Thanks for the great explanation so far but I have a further question. Is there a way to do these bar graphs if the targets are negative numbers? For example, Budget was -100, actual was -50 so we be the budget by 50 positive. When I tried it the variance was on the positive side of the graph and the budget and actual bars were on the negative side. Since my base variance was negative, the actual variance did “add on” to it.

Any suggestions?

Thanks. Lizz

• Hi Lizz,

Great question! You will need to change a few formulas to get this to work. On the ‘Examples’ sheet of the file, make the following changes:

– Cell F6: =MAX(C6:D6)
– Cell G6: =IF(E6>0,-E6,””)
– Cell H6: =IF(E6<0,E6,"")

Use the formulas above when both numbers being compared are negative.

If your chart contains both positive and negative sets then you will need to wrap the formulas in another IF statement to first check if the numbers are positive or negative.

Here are the formulas to use when you have some rows that contain positives and some rows contain negatives:

- Cell F6: =IF(MIN(C6:D6)>0,MIN(C6:D6),MAX(C6:D6))
– Cell G6: =IF(MIN(C6:D6)>0,IF(E6>0,E6,””),IF(E6>0,-E6,””))
– Cell H6: =IF(MIN(C6:D6)>0,IF(E6<0,ABS(E6),""),IF(E6<0,E6,""))

You could also use the CHOOSE function instead of nesting the formulas in the IF statement. This would calculate faster if your workbook is very large and slow. I can provide more explanation on that if needed.

Please let me know if you have any questions.

• Lizz says:

Thanks, that solved my problem! My data isn’t too complex so the IF statements were fine.

• Prabin says:

It works…Thanks John for your prompt response.

I like to visit other posts as well to find some new tricks.

Thanks Again!

• Prabin says:

Hi john,

i want to show % variance instead of Absolute number. followed this method but did not find similar result as primary and secondary axis are different units.

can u please suggest…how to show % variance in same graph.

• Hi Prabin,

Great question. You can show the % variance by linking each data label in the variance series of the chart to a cell that calculates the variance.

I updated the file (the one available for download on this page) with an additional chart on the ‘Examples’ tab that displays the variances.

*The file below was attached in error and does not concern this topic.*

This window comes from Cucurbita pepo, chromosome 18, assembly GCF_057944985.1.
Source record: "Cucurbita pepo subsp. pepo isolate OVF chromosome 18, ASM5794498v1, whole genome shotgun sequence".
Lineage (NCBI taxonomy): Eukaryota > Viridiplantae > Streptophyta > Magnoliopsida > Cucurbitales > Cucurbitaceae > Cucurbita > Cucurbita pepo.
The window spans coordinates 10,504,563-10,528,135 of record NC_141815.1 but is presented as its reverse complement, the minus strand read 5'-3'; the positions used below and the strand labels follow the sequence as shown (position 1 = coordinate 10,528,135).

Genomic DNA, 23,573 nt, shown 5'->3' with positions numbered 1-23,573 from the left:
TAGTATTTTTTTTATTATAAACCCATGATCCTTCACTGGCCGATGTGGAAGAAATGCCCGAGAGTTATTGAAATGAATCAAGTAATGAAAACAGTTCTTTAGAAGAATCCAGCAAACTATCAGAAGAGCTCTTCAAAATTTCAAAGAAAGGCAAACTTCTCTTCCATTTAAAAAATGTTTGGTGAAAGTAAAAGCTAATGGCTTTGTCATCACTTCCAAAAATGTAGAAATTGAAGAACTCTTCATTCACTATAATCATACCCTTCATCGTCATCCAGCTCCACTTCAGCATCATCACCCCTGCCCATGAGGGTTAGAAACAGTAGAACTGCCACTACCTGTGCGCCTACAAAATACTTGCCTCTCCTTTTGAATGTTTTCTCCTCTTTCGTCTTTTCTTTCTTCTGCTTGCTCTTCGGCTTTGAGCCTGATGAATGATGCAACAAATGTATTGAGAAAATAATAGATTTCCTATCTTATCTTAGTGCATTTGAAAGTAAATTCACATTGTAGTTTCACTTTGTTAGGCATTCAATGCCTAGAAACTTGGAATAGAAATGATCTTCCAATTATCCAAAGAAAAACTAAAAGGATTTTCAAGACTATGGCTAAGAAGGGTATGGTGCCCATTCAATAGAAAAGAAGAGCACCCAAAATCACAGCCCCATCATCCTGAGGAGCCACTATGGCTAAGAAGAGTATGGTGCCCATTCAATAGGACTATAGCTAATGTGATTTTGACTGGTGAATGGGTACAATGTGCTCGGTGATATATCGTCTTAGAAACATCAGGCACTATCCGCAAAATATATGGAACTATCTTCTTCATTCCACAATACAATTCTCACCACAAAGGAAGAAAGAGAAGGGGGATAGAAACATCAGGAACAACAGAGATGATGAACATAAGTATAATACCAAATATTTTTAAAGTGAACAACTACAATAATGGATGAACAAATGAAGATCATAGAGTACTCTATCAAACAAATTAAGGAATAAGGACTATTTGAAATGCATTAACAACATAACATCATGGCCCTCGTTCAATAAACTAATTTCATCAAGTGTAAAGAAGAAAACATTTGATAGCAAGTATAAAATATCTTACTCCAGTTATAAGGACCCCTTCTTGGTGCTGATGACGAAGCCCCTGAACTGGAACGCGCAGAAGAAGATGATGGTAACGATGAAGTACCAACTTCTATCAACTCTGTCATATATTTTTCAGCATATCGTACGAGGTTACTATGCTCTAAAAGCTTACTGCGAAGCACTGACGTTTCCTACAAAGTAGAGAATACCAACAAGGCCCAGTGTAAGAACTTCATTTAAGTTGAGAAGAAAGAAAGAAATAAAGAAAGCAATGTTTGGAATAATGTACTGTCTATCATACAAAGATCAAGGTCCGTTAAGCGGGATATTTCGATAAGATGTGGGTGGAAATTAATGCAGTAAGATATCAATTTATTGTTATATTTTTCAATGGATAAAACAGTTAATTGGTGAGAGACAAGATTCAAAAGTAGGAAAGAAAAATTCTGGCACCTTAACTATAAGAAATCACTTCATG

Here are some instructions on how to do this.
1. In column I of the ‘Examples’ tab I added the % variance calculation.
2. Click on the first variance label in the chart. This will select all the variance labels for that particular series (positive/negative).
3. Click on the same label again. This will select only the single label, and all other labels in the series will be deselected.
4. In the formula bar, type the equals sign (=), then select the cell that contains the % variance (cell I6 in the example).
5. Click Enter. This will set the data label value equal to the cell value and keep chart label linked to the cell value through the formula. So if the numbers change in your source data the chart will automatically be updated.
6. Repeat steps 2-5 for each variance label in the chart.

If you are displaying the positive and negative variances in separate series to display in different colors, then you can add an additional column to calculate both the positive and negative variances. Then repeat the steps above for all value labels in both variance series.

Excel 2013 has a built-in feature that makes this process much easier.
1. If you are using 2013, right click on any one of the data labels and select “Format Data Labels” from the menu.
2. In the Label Options menu on the right side you will see an option named “Values From Cells”.
3. Click this selection and you will be prompted to select the range that contains the labels you want to display.
4. Select the cells that contain your calculated percentage variances (column I in the example) and click OK.

This is much faster than selecting each label and creating a formula to point to the variance calculation cell.

Please let me know if you have any questions.

Thanks!

• Ken Witchel says:

• Hi Ken,

It is available now. Thanks for letting me know!

• Diana says:

Haven’t tried it yet but this is exactly something my boss would be interested in. Can it be done in 2007? Based on your screenshots you’re using 2010 or higher. Thanks Jon!

• Hi Diana,

Yes, this technique will work in Excel 2007 and even 2003. I think your boss will be impressed. ðŸ™‚ Thanks!